there are the added but hidden costs, the schlep to the LBS for a repairs and spares, the home time repair time that should be spent riding/being a father/partner, AND the all important steps 2 & 4 that should be done in our own time but are more probably done in work time – leading to rushed work, missed deadlines, unpaid O/T/working at home etc…. time is money and cycling is a Time Bandit even before arse touches saddle!

  4. “time is money and cycling is a Time Bandit even before arse touches saddle!”

    True that. And it’s even more time consuming when you finally get out. I left the house on Saturday at 7.45 and got back 5 hours later. You don’t get many of those past the gatekeeper…

  5. Erm… You can’t diagnose and fix loose cones? You think being able to do that is geeky?

    • Ah. Well, in my defence, I did suspect it to be the cones, and I did intend to have a fettle when I got home, but I was passing a bike shop and thought I’d just get it sorted… Oh, and neither do I have cone spanners (which you’ll probably tell me are the same as normal spanners).

      Anyway, guilty as charged. I did replace a spoke and retrue the wheel a week previously though? Does that get me back my bike badge ;)

      • For re-truing your wheel you get a stamp on your progress card, but you need five more stamps before I forgive you. Seriously though, I grew up ( God, I’m only 49) stripping my bike twice a year and rebuilding it completely – every bearing cleaned and greased, every spoke checked for tension regularly. My current bike has pedals for which I can’t justify the price of the unique Shimano spanner which costs far more than replacement pedals. I have a Hollowtech crank set for which I don’t have the specialised tools (I will take the bike to the local bike co-op when I decide to replace it with something more practical for me). I always loved my old bikes because I knew every part of them was maintained by me. It made the relationship more intimate. I hate that I haven’t been able to strip down the current bottom bracket. My first set of wheels lasted 15 years commuting 130ish miles a week. They were retired because 27 inch wheels were replaced by 700c wheels. The kit you buy is not that important. TLC is.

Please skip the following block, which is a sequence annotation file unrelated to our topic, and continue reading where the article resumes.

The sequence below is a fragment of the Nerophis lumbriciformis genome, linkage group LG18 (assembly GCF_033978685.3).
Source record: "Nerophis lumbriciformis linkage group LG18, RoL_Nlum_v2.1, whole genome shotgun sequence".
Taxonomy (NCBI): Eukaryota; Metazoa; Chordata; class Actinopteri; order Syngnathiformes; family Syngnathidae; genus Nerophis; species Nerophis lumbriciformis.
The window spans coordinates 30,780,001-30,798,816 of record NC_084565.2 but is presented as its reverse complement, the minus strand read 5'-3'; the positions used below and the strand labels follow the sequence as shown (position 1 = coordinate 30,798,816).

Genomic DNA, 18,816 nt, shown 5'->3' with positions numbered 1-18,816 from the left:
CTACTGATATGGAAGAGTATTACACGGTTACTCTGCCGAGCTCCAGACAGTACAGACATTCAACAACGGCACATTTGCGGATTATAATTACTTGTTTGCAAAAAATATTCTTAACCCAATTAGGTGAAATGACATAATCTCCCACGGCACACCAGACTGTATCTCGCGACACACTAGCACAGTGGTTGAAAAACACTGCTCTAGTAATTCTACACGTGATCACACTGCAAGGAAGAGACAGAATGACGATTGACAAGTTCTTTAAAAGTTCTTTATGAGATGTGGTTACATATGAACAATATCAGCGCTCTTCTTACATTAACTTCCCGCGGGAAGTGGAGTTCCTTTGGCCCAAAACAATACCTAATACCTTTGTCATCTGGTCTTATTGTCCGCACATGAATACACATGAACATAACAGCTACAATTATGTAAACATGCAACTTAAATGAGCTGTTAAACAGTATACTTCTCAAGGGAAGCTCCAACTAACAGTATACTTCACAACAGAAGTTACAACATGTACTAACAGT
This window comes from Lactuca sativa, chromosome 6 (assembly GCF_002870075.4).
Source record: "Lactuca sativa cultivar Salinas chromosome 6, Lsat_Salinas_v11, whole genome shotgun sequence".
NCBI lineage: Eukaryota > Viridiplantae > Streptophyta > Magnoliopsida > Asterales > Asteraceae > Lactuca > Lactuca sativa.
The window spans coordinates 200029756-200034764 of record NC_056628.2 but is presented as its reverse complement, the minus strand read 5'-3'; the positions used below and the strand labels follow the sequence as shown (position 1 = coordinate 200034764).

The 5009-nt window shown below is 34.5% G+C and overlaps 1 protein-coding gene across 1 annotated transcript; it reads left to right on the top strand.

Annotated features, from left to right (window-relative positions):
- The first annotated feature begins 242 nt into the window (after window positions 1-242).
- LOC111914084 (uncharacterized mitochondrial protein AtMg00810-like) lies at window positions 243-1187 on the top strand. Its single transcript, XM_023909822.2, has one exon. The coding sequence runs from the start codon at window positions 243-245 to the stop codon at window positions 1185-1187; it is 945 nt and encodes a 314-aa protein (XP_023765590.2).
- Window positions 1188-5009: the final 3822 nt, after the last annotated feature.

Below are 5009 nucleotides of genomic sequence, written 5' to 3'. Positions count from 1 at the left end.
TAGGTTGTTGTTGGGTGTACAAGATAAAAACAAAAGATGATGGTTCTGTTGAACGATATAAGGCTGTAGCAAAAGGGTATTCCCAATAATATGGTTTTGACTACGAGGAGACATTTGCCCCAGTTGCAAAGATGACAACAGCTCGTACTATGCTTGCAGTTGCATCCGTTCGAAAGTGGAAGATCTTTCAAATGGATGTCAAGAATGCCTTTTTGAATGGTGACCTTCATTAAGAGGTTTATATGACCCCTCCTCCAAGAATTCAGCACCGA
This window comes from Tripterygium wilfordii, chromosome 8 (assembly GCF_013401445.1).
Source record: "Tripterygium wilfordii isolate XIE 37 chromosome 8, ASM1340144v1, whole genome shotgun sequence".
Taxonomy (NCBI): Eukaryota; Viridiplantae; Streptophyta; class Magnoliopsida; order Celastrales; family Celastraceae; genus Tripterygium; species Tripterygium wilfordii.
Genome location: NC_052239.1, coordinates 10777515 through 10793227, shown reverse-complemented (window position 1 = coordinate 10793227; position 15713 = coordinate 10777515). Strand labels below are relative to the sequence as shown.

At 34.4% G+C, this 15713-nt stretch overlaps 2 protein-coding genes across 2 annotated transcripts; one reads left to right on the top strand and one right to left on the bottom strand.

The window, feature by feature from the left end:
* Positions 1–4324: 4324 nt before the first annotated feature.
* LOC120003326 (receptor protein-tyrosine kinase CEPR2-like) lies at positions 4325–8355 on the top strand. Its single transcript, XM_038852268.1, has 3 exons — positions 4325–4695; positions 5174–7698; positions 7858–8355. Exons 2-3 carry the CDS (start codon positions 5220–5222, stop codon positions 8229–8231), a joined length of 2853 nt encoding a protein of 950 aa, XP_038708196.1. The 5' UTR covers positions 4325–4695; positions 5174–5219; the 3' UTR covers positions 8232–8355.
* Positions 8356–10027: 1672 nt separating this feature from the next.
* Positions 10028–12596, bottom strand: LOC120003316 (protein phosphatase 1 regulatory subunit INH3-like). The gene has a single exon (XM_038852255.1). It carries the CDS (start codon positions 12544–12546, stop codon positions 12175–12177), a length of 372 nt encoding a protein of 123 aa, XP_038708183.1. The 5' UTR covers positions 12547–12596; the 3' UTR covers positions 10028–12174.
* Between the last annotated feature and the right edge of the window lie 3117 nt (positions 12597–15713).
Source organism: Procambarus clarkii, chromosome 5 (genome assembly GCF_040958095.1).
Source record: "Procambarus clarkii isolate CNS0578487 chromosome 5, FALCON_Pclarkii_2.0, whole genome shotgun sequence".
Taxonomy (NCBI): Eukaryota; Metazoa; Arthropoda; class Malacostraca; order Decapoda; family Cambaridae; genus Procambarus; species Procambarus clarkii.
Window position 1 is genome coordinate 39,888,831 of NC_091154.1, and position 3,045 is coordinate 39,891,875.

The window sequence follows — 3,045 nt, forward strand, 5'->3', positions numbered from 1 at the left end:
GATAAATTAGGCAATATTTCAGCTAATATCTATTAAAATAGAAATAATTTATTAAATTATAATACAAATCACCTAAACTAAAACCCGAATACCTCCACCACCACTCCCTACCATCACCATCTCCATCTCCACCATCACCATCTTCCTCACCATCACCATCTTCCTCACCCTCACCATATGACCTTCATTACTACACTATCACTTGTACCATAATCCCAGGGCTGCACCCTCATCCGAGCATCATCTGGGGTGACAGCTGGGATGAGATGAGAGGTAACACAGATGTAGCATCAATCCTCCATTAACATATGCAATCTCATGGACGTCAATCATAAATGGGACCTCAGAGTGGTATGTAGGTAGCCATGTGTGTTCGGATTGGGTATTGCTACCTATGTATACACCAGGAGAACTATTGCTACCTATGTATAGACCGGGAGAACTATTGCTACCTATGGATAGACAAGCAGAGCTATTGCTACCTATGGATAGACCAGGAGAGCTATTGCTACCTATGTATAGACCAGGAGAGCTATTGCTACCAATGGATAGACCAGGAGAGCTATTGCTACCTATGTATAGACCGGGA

I like to rant about this stuff because, for me, cycling is special due to the ease of caring for the machine. Every six months or so a friend, who cycles a lot, brings his bike round for some maintenance. It’s always a good day mucking about with his bike and having a few beers, but I always have to send him off to the bike shop because so many bits have rusted/corroded/worn out due to lack of care. He gets through chains and cables at a rate I can barely believe.
        What I’m saying is that I see two aspects of being a cyclist. Riding and looking after the bike. Without one you lessen the joy of the other. So much of modern cycling (websites and magazines) seems to just be about buying new and more stuff and it leaves me cold. Things don’t need replacing that often.

        I’ve probably not responded to any previous points made at all have I?
        I’ll just go and make a cup of cocoa and have a good sleep. I’ll be fine in the morning – wanders off humming tunes from ‘Modern Life Is Rubbish’ to himself…

        • Excellent.

          Your point about being left cold hits the mark on so many levels, and not just in relation to our increasingly disposable culture. Bikes are made of plastic, by moulding machines in sterile factories. There aren’t so many oily rags and flaming torches anymore. The pure engineering simplicity of bikes are definitely one of the attractions of the sport. Pull a lever, a cable tightens and you stop. Push down on a pedal, a chain engages with a cog and you move forward.

          Don’t even get me started on Di2…

          P.s., Maybe we could give you a role on &Bike – “Dr Colin”; fixes to common bike problems!

  6. Dude — you need to get a spare set of wheels!

    • …but I take the point about supporting your LBS. Thank goodness my local LBS is on my commute — it’s rescued me a few times now. OTOH, I actually have three LBS: one on the commute that I use mostly for ad-hoc fixes, tubes, and computer batteries; one for serious technical issues (wheel trueing, derailleur adjustments); and one for seeking out bike bargains (it has the largest selection). I would support them all more but my better half would have something to say about my expenditures!